The SOMM Journal

June / July 2017

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Page 22 of 124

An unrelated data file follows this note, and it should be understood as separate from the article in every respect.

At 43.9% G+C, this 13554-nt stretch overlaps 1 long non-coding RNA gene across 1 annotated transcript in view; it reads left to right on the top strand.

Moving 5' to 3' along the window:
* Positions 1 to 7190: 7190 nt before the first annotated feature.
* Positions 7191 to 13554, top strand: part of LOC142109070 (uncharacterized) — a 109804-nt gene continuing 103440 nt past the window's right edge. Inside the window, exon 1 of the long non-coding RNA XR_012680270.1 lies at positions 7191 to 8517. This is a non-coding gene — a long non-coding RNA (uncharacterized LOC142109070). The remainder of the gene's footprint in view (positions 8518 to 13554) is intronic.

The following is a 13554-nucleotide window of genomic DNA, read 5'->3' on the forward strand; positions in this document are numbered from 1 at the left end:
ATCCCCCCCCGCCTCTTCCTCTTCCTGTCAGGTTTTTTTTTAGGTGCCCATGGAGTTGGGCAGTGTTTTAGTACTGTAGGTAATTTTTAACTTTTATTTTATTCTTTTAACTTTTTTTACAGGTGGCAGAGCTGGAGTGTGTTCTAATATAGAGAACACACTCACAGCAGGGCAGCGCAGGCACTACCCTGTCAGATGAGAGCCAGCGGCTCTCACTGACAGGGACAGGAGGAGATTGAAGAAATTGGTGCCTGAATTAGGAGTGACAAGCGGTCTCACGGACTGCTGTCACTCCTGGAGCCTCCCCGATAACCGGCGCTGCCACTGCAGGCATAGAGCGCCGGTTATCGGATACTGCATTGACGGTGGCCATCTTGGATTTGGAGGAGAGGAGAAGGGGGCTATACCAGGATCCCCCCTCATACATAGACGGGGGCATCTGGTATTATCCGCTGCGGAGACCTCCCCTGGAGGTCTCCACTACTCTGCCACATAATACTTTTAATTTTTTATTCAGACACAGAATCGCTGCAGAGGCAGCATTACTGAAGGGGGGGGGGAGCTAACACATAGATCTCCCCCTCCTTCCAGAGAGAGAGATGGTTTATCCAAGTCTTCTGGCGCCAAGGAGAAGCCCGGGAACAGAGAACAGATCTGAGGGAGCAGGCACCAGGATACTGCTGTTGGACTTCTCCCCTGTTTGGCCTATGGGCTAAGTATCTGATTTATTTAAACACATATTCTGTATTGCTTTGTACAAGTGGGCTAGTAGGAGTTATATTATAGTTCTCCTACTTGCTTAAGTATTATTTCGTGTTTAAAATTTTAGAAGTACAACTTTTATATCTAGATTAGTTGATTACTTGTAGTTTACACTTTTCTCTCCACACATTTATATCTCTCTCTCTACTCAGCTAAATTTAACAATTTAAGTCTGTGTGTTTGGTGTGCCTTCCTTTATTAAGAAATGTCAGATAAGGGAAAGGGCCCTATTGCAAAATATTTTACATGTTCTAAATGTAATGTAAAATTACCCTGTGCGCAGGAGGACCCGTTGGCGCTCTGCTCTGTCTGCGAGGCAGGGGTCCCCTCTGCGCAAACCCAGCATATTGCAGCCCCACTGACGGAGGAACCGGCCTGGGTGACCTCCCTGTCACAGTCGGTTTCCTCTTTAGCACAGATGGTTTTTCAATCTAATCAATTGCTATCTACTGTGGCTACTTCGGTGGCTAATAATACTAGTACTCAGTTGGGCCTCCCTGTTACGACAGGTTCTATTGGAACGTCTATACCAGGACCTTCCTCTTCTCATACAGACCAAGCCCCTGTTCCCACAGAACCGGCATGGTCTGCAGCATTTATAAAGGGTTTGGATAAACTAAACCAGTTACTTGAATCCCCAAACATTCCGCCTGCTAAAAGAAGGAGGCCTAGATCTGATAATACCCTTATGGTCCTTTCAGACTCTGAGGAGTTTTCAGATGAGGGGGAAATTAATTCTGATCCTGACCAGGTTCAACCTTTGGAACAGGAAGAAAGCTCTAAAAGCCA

22 { THE SOMM JOURNAL } JUNE/JULY 2017 { getting geeky } IN THE CURRENT STATE OF not only the wine business but the food industry in gen- eral, much of the populace gravitates toward terms such as "natural" and "organic." The past few decades of mass production have inspired a movement back to homemade and small production. As the pendulum swings, though, sometimes the bigger picture gets lost. Is native yeast fermentation innately a better choice, or is inoculating with commercial yeast not as taboo as the reputation it has garnered? Let's start with the general truths of fermentation yeasts. Ambient yeasts are floating around in the atmosphere, and fermentation will start spontaneously if the grape must lies in warm enough conditions. Yeast genera such as Candida, Kloeckera, Metschnikowia, Pichia and Brettanomyces can all be present in the unfermented juice, and yeast, as do all living organisms, operate on the survival-of-the-fittest model. As the fermentation temperature increases and nutrients deplete, Saccharomyces cerevisiae will inevitably dominate, the other yeast strains dying once the must reaches approximately six percent alcohol by volume. So, is it better to allow the native yeast to begin the fermentation in the interest of developing various aromas, or is it preferable to immediately introduce a commercial strain of Saccharomyces cerevisiae in order to fully control the fermentation? Recent panels at Somm Journal events have included several winemakers among whom inter - esting dialogue developed, with vintners advocating very different philosophies of and approaches to their choice of yeast. This piqued my interest. In large production, inoculation with Saccharomyces cerevisiae is a no-brainer—there's too much at risk to relinquish control of something so vital. In small production, I was always under the impression that natural yeast automatically yields a higher-quality prod - uct, but I am now reconsidering that concept. While it is surely true that the ambient yeast generate unique aromas, different strains of Saccharomyces cerevisiae also elicit distinct aromas when matched with various clones of grape varieties. Researching and deliberately choosing the resulting aromas delivers a high-quality product too. Another interesting thought introduced was the idea that native yeast fermentation may not really be all that native. Unless the facility in which a wine is fermented is brand new, without any previous ferments, the natural selection concept of yeast suggests that Saccharomyces cerevisiae likely subverts any other yeast in the facility, meaning that native fermentation may even be instigated by Saccharomyces cerevisiae itself. One last consideration involves the idea of terroir. Many believers in native yeast fermentation stem from a minimalist approach to winemaking in general, a view I gener - ally support, so when the idea was introduced that native yeast fermentation may hinder terroir expression, I was again intrigued. The argument suggested that allowing several different yeasts to begin the fermentation, while encouraging complex aromatics, also grants that expression to the yeast rather than to the grape and site. Does inoculating with one yeast strain, then, allow the overall terroir to emerge in the wine instead? Ultimately, all that I have resolved is that yeast presents yet another choice in winemaking, another tool in the toolbox, just like choosing an oak barrel treatment or whether to fine or filter. Whether electing to rely on natural yeast or actively selecting yeast to initiate fermenta - tion, the choice aligns with a winemaker's overall philosophy, and no choice can be wrong. PHOTO: FOTOLESNIK VIA THINKSTOCK Exploring the Virtues of Yeast by Allyson Gorsuch Ultimately, yeast simply presents yet another choice in winemaking.

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